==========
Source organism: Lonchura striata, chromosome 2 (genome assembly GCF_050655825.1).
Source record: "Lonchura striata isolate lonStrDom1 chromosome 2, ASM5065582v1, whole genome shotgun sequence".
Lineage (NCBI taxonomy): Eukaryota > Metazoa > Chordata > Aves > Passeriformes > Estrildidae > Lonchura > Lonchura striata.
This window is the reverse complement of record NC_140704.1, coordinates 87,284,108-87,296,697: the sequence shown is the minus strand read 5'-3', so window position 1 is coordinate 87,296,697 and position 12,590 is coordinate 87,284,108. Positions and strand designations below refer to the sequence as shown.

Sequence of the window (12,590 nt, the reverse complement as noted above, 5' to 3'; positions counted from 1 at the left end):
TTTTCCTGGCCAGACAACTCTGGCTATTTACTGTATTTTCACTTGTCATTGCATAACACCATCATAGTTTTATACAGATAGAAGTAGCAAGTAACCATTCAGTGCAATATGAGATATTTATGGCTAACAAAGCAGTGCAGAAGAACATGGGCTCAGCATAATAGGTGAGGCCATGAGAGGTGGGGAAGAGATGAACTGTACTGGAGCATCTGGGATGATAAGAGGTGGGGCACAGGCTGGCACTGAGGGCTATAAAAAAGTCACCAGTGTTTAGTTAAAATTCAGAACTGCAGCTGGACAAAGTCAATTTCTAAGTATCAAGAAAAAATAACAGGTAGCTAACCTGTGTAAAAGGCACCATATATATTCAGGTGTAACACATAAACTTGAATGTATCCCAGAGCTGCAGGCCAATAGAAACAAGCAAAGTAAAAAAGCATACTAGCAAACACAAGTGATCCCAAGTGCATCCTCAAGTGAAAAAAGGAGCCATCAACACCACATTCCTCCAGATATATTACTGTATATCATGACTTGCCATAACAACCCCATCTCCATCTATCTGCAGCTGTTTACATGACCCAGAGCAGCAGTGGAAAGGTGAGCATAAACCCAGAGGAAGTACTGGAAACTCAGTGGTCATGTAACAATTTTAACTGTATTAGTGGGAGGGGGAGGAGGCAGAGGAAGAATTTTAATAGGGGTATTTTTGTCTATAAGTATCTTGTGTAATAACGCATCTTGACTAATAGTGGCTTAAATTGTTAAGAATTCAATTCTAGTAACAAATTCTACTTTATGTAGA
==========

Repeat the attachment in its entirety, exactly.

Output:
Source organism: Lonchura striata, chromosome 2 (genome assembly GCF_050655825.1).
Source record: "Lonchura striata isolate lonStrDom1 chromosome 2, ASM5065582v1, whole genome shotgun sequence".
Lineage (NCBI taxonomy): Eukaryota > Metazoa > Chordata > Aves > Passeriformes > Estrildidae > Lonchura > Lonchura striata.
This window is the reverse complement of record NC_140704.1, coordinates 87,284,108-87,296,697: the sequence shown is the minus strand read 5'-3', so window position 1 is coordinate 87,296,697 and position 12,590 is coordinate 87,284,108. Positions and strand designations below refer to the sequence as shown.

Sequence of the window (12,590 nt, the reverse complement as noted above, 5' to 3'; positions counted from 1 at the left end):
TTTTCCTGGCCAGACAACTCTGGCTATTTACTGTATTTTCACTTGTCATTGCATAACACCATCATAGTTTTATACAGATAGAAGTAGCAAGTAACCATTCAGTGCAATATGAGATATTTATGGCTAACAAAGCAGTGCAGAAGAACATGGGCTCAGCATAATAGGTGAGGCCATGAGAGGTGGGGAAGAGATGAACTGTACTGGAGCATCTGGGATGATAAGAGGTGGGGCACAGGCTGGCACTGAGGGCTATAAAAAAGTCACCAGTGTTTAGTTAAAATTCAGAACTGCAGCTGGACAAAGTCAATTTCTAAGTATCAAGAAAAAATAACAGGTAGCTAACCTGTGTAAAAGGCACCATATATATTCAGGTGTAACACATAAACTTGAATGTATCCCAGAGCTGCAGGCCAATAGAAACAAGCAAAGTAAAAAAGCATACTAGCAAACACAAGTGATCCCAAGTGCATCCTCAAGTGAAAAAAGGAGCCATCAACACCACATTCCTCCAGATATATTACTGTATATCATGACTTGCCATAACAACCCCATCTCCATCTATCTGCAGCTGTTTACATGACCCAGAGCAGCAGTGGAAAGGTGAGCATAAACCCAGAGGAAGTACTGGAAACTCAGTGGTCATGTAACAATTTTAACTGTATTAGTGGGAGGGGGAGGAGGCAGAGGAAGAATTTTAATAGGGGTATTTTTGTCTATAAGTATCTTGTGTAATAACGCATCTTGACTAATAGTGGCTTAAATTGTTAAGAATTCAATTCTAGTAACAAATTCTACTTTATGTAGA